Cellphone Fraud

Spring 2008 CSANews Issue 66  |  Posted date : May 24, 2008.Back to list

In recent years, cellular phone security has improved remarkably. Yet there are still instances in which cellphones and cellphone usage can become the target of fraudulent scams. Two such examples are subscriber fraud and cellphone cloning. Subscriber fraud is another form of identity theft. This occurs when a subscriber signs up for service with illegally obtained customer information or false identification. The charges for the cellphone and for any calls that are made on this phone are then billed to the person whose name is on the account. Cellphone cloning occurs when a cellphone number and electronic serial number (ESN) are "stolen" by perpetrators who illegally monitor radio wave transmissions from the cellphones of legitimate subscribers. After the cloning takes place, both the legitimate and fraudulent cellphones have the same phone number and ESN, thus making it impossible for cellular systems to distinguish between the cloned cellphone and the legitimate one. The legal user is then billed for the calls made by the cloned cellphone.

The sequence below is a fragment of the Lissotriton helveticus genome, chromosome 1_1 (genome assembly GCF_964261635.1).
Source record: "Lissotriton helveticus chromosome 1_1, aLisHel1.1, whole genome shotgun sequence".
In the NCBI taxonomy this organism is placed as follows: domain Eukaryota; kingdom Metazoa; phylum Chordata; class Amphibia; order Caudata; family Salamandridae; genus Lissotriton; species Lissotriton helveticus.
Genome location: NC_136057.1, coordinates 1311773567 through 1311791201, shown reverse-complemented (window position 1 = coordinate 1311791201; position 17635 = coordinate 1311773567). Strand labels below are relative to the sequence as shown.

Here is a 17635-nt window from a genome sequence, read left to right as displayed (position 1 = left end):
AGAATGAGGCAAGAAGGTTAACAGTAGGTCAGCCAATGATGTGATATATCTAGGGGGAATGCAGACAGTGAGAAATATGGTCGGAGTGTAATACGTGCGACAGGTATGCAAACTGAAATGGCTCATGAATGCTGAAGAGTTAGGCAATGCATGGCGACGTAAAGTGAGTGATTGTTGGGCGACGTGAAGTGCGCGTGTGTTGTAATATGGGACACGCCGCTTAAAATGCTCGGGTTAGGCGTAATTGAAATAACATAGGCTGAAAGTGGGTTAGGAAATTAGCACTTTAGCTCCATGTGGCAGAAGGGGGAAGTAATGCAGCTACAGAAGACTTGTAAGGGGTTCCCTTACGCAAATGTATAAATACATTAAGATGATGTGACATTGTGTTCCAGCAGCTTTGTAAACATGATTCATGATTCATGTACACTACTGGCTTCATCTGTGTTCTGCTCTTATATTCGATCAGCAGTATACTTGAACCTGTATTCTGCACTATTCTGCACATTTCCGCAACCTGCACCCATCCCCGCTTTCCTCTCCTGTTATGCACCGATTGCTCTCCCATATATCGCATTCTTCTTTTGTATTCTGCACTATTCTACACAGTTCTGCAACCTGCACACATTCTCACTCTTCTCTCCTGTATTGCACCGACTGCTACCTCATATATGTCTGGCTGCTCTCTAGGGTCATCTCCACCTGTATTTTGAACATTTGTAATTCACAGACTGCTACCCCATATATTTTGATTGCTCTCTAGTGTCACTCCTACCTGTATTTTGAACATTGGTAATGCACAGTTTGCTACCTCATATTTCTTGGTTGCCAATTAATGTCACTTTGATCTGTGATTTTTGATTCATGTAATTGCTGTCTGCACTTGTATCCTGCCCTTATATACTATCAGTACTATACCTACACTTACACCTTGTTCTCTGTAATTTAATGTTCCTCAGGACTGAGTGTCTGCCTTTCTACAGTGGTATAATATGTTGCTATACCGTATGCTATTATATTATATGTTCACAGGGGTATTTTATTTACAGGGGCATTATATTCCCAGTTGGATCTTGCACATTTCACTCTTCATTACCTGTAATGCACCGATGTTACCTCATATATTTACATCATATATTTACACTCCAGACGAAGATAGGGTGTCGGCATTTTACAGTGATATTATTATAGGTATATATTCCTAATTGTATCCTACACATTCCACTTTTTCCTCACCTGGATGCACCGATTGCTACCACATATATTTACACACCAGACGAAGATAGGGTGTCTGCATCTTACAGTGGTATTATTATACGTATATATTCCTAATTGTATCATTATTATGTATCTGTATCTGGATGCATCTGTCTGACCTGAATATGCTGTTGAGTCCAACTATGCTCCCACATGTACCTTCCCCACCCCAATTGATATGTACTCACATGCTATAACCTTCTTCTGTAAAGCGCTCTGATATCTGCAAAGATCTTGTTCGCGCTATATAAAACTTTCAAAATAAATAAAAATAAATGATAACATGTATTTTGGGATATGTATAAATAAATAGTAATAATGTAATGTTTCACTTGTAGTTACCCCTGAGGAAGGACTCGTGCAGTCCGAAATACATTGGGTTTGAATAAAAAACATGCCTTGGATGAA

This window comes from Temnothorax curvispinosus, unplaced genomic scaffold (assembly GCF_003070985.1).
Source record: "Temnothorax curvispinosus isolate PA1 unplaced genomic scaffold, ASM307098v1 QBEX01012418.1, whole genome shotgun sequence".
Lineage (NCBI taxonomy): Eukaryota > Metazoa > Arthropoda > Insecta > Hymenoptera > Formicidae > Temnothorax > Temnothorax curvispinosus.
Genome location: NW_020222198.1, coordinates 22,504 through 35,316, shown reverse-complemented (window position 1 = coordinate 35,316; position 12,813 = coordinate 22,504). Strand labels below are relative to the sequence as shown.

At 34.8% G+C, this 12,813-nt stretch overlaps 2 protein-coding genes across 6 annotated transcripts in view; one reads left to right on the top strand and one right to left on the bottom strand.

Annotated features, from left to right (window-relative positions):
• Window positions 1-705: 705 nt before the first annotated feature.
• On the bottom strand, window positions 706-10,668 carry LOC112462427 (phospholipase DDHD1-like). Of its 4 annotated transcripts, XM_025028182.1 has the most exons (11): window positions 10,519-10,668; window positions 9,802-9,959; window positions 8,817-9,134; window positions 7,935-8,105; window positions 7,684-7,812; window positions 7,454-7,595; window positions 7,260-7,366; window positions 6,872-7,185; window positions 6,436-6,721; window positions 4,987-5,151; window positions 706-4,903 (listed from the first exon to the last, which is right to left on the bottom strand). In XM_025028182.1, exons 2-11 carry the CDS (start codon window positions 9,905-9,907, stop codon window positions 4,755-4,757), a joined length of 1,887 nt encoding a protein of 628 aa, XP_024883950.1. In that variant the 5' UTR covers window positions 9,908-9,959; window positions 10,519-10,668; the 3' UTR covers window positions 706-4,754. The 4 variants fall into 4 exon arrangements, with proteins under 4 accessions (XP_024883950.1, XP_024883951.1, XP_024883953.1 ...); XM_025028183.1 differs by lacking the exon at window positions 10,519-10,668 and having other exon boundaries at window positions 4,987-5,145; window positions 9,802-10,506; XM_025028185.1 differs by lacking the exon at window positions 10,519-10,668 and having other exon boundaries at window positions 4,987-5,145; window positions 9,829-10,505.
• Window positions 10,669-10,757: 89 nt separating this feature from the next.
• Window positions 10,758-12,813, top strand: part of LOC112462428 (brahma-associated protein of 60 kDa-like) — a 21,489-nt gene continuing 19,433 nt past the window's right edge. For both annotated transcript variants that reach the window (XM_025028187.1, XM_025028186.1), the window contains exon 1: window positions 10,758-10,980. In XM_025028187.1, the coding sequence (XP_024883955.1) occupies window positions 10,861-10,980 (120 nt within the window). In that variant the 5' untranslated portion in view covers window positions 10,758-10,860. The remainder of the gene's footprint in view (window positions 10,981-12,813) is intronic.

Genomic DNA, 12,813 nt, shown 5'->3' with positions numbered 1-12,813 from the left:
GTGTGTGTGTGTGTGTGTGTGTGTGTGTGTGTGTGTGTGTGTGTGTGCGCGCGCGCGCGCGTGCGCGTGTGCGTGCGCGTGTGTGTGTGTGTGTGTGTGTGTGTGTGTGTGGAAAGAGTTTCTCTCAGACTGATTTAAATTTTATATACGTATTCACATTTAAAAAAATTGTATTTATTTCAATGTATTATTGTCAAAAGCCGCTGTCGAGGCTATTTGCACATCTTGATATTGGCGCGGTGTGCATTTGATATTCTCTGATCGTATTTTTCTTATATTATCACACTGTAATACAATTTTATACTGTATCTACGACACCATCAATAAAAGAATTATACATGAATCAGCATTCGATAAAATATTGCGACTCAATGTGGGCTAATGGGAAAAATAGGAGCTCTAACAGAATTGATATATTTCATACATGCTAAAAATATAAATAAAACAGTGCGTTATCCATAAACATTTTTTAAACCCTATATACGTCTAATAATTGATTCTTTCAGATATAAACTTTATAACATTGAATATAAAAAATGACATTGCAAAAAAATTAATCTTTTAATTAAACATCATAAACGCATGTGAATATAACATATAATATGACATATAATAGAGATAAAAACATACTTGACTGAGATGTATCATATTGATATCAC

To prevent cellphone fraud, always ensure that you keep your personal information as private as possible: shred any documents that contain personal information, such as bank statements and cheque stubs, and refrain from carrying your social insurance card in your wallet. Consider purchasing a new digital cellphone, as these are more difficult to clone than analog phones. If you think that you have been the target of a cellphone scam, contact your cellphone provider immediately.